The intersection of bankruptcy and loan modifications, also known as loss mitigation

The intersection of bankruptcy and loan modifications, also known as loss mitigation

Is your house in foreclosure? Have you been working with the mortgage company for months to try to get a loan modification that could fix the problem? Does the mortgage company seem to be stalling by asking you for the same documents over and over, but you don’t seem any closer to getting anything done? Now, seemingly out of the blue, there is a notice of the trustee/sheriff’s sale. You panic. There is an option that will save your house and allow you to continue working on getting a loan modification. This option is Chapter 13 bankruptcy. Chapter 13 will stop the sale now and give you a repayment plan that, if you follow through, will put you right where you need to be with your mortgage (your mortgage will become current). Filing for Chapter 13 doesn’t mean loan modifications aren’t possible, but if you’ve already started, you’ll probably have to start over. This time, however, there will be no threat of losing your home. If, on the other hand, you are surrendering the home, there is still an option to pursue while in bankruptcy.

After you file the lawsuit and the sale is stopped, you can restart the loan modification process by requesting a loss mitigation package from the lender or servicer. When you do this, they usually send a “waterfall” package. This is an application that will verify your eligibility for a HAMP loan modification, internal modification, short sale eligibility, and deed in lieu of foreclosure eligibility and possibly short payoff eligibility. This post will explore all of these options and additional loan options other than HAMP.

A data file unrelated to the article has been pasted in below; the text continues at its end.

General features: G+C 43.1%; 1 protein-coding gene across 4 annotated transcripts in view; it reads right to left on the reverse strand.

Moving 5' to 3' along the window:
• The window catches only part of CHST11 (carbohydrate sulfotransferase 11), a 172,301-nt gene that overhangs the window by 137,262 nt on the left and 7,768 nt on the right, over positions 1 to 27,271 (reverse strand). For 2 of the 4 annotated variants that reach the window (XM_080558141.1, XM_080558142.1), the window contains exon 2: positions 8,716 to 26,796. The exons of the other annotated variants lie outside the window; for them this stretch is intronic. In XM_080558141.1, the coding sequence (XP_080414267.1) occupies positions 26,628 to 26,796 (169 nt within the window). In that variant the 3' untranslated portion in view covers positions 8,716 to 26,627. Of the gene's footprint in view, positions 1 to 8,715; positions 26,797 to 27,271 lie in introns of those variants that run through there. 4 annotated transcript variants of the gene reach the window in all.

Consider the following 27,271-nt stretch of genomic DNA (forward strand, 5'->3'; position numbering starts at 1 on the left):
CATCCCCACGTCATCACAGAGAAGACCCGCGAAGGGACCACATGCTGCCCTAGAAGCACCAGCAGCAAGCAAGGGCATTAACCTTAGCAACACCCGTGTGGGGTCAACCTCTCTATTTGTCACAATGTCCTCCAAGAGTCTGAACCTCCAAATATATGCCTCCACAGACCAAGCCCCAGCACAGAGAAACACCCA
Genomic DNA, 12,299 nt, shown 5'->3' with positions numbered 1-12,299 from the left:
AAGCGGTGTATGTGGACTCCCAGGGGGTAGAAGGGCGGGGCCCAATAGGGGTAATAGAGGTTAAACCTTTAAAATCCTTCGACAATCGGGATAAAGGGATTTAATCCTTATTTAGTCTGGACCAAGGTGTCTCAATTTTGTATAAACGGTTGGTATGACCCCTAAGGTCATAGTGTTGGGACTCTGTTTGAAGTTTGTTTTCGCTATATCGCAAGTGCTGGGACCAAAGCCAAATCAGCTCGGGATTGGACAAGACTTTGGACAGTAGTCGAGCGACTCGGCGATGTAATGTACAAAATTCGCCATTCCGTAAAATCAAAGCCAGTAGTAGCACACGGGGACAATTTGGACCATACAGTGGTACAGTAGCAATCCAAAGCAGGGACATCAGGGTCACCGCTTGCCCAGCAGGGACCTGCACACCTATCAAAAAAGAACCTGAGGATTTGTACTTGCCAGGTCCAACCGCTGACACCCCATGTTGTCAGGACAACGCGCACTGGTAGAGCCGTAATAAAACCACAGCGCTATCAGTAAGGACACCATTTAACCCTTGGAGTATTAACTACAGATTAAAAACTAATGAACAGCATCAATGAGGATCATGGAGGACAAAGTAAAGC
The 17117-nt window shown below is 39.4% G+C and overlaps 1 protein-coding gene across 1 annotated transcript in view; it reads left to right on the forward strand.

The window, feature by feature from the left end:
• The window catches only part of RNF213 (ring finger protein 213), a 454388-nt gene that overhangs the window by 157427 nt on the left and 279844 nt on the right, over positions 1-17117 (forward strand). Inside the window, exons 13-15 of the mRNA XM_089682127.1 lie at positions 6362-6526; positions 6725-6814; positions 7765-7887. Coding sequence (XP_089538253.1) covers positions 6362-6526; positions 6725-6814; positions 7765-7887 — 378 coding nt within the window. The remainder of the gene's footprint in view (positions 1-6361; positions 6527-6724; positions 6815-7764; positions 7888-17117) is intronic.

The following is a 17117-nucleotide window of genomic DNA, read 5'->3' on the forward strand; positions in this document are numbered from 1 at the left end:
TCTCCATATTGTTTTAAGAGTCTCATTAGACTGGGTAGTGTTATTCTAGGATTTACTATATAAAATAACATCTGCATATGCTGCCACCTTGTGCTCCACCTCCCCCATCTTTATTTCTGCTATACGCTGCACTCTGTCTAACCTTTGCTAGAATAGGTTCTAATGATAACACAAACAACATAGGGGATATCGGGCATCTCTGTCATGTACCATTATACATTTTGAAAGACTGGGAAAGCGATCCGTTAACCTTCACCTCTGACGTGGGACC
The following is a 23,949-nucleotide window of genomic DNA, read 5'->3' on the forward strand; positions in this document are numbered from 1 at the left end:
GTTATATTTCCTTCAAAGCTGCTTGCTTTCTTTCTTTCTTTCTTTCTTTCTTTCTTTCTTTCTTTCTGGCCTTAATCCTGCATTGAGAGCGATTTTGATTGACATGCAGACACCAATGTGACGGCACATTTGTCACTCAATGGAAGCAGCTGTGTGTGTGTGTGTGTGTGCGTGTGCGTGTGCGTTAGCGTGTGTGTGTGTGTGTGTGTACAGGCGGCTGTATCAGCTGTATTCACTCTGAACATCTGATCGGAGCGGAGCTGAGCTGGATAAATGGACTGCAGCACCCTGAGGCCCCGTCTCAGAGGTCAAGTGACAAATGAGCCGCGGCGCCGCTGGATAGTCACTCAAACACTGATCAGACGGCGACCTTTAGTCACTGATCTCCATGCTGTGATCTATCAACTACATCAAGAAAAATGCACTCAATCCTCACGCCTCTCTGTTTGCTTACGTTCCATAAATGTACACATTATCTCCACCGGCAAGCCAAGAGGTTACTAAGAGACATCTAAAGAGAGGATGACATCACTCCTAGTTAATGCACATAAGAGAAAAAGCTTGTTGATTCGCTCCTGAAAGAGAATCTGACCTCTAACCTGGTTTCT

Once you receive your loss mitigation package, it’s important to make sure you have all the necessary paperwork together before you send it to the mortgage company or servicer. Typically they will ask you for 2-3 months of bank statements, a signed and dated Dodd-Frank certification, copies of your most recent pay stubs for 2 pay periods up to 3 months or more, a signed Form 4506-T and dated with your phone number and filled out correctly, copies of your taxes for the last two years and a hardship letter. Some of them are self-explanatory, some of them are probably unknown. The Dodd-Frank certification just needs to be signed and dated, no big deal. Form 4506-T must be completed perfectly or the loss reduction application process will be delayed for months. You really should check with your attorney to make sure you’re filling it out correctly. Generally you have to fill out the top completely, select the type of transcripts you want them to send to the mortgage company, you have to specify the years you want them to send, usually 3 years and they usually want the date format to be 12/31/2012, 12/31. 2013, 31.12.2014 for example. You then need to sign it, date it, and put your phone number next to the signature line. As for the hardship letter, it should state why you started falling behind on your mortgage and when or why those hardships are or have ended so that you can make some kind of payment in the future.

Part of the application process also requires you to fill in your household income and expenses. A common mistake people make is underreporting their income / overreporting their expenses. Note that part of the process if you want to modify the loan is that the modification review must go through a signature. This means they will check whether you will be able to afford the new payment they can offer. If you cannot prove that you will be able to make the payment, you will not be offered a loan modification.